Summer temperature has been shown to be strongly associated with mortality, with an exposure–response relationship generally j-shaped, characterized by minimum risk from intermediate temperatures, and risk that rises exponentially as temperatures reach extremely high values.21,32,33 Several individual characteristics have been suggested as potential effect modifiers, such as old age,21,40,41 high socioeconomic deprivation,19 and the presence of chronic and acute conditions (for example, cerebrovascular diseases,21,42 depression,21,43 psychoses,21,43 and diabetes).44 Although several studies have addressed the issue of individual effect modifiers, the question about the net effect of summer temperature on the temporal dynamics on susceptible populations is still open. Some attempts have been made to explore the “harvesting” hypothesis related to heat waves on a short time scale,45–47 as has been done already with reference to air pollution.48–51 Although evidence is against the pure harvesting phenomenon for air pollution, results of heat waves suggest that short-term harvesting is an important component.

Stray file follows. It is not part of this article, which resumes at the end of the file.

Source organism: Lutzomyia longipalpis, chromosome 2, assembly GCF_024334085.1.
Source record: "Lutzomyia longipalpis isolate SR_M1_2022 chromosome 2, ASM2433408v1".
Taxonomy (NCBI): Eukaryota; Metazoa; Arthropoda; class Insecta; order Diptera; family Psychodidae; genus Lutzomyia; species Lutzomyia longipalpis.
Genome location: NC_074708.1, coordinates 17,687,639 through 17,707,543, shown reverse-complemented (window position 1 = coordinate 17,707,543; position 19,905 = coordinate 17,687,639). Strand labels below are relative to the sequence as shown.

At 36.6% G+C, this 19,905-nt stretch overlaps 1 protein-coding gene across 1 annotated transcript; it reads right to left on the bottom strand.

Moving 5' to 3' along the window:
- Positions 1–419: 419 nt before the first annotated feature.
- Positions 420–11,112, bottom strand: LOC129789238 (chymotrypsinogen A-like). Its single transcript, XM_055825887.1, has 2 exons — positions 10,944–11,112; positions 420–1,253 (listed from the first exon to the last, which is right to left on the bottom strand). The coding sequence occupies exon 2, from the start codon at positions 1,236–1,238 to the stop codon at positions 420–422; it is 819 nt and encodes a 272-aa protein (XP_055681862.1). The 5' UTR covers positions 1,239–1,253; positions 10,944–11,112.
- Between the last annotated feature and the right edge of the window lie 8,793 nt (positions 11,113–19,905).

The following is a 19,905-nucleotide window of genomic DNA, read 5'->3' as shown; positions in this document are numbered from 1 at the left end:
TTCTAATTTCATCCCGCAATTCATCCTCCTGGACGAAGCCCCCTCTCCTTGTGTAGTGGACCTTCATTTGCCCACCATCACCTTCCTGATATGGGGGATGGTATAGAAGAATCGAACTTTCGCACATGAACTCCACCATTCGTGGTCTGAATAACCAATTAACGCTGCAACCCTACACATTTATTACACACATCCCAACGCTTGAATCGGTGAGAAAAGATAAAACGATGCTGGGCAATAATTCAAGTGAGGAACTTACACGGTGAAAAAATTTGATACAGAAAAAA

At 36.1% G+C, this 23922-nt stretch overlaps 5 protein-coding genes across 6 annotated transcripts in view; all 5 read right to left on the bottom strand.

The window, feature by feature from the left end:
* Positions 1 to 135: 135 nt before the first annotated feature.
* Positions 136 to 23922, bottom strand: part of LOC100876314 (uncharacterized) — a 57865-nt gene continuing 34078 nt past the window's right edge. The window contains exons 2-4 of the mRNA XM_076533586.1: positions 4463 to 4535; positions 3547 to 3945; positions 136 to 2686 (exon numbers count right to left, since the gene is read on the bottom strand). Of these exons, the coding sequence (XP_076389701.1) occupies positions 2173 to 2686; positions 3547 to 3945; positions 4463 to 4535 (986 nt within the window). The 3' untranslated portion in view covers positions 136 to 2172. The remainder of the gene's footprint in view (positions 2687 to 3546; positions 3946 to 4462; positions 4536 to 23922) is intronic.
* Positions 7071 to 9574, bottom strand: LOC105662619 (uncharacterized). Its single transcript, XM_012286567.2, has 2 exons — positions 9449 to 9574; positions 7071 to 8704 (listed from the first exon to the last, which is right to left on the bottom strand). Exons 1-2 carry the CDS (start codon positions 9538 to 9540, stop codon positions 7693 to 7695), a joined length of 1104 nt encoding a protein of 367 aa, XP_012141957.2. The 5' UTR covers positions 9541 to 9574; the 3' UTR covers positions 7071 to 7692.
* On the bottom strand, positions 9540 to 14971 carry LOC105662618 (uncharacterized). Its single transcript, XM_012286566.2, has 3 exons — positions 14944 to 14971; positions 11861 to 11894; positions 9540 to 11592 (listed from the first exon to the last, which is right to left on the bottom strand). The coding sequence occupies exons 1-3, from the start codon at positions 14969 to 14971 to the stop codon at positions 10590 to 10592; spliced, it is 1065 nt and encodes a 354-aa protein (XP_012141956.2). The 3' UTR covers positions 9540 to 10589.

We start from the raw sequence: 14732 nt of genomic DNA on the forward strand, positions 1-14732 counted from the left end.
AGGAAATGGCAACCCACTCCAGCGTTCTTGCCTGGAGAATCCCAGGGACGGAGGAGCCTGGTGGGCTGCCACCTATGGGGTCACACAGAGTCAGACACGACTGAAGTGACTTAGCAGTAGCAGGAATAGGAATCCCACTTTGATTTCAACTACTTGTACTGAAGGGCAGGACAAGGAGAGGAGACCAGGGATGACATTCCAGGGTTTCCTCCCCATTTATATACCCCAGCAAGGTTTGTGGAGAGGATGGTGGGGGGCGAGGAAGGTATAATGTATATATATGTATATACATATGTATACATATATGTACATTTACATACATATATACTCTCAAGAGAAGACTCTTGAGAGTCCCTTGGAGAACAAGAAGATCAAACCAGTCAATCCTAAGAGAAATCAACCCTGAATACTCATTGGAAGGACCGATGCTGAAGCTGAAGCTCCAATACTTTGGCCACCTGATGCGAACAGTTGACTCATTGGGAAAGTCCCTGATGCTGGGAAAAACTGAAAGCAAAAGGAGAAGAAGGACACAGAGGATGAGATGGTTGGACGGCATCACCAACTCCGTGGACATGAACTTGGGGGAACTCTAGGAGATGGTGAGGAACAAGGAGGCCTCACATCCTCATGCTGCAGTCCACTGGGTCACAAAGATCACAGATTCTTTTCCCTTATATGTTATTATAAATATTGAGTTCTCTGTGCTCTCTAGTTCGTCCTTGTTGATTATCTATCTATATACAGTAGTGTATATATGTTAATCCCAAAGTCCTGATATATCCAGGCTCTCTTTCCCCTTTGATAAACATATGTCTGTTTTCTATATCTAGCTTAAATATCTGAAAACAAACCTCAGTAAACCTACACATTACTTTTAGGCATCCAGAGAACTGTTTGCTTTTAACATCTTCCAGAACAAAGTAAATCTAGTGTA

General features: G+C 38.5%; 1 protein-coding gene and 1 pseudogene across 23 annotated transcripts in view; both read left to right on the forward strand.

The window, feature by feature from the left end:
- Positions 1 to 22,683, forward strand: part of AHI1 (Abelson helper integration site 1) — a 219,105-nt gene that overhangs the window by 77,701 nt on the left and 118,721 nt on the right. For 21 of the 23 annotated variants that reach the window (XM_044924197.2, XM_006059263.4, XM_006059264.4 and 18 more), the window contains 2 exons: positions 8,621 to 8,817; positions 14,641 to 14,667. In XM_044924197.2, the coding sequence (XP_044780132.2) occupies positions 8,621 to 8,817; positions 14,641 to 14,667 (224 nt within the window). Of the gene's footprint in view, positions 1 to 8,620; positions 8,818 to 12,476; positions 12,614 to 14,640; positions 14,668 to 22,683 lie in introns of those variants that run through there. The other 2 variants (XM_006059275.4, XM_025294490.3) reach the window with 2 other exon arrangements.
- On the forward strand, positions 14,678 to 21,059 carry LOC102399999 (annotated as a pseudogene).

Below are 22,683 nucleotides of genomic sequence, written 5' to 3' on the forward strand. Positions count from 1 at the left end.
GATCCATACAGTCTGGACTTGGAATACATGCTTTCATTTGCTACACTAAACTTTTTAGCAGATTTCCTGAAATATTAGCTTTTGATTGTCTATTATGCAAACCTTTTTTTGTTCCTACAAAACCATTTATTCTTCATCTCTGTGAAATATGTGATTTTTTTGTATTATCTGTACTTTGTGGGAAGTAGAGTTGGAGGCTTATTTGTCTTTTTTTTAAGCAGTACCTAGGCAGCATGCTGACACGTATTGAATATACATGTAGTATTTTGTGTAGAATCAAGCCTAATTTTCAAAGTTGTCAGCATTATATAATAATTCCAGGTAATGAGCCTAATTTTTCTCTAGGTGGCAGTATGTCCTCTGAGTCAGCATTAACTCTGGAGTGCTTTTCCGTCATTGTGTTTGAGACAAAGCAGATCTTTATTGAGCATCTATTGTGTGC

The seasonal patterns of mortality, and the variability in the amplitude of the sinusoidal curve describing this pattern, also suggest that long-term harvesting could be an issue contributing to the discrepancy in mortality between winter and summer. More specifically, we observed that higher winter peaks in mortality were generally followed by deeper summer troughs, and smaller winter peaks from smaller dips on the next summer (data not shown). Winter mortality can exert an important effect on the size of the susceptible subpopulation, leading to a larger number of subjects dying during summer when more vulnerable individuals have survived a “mild” winter, as opposed to years with “frigid” winters that harvest the frailest people and lead only to the healthiest surviving. Three papers4,11,39 have addressed this issue in their discussions, and another one as a commentary,12 arguing that the most suitable way to investigate seasonal harvesting would be to analyze it prospectively in a dynamic cohort of susceptible individuals. This would enable the recording of both entries from the general population and exits for deaths, referring events to well-defined denominators of vulnerable subgroups. The present study, although not prospective in design, represents an attempt to explore the long-term harvesting phenomenon. Another recent paper, ecological in design as the present one, tried to investigate the long-term harvesting issue, and found that high temperatures effect on summer mortality is higher when preceded by a winter characterized by low death rates, especially for respiratory or cardiovascular causes.13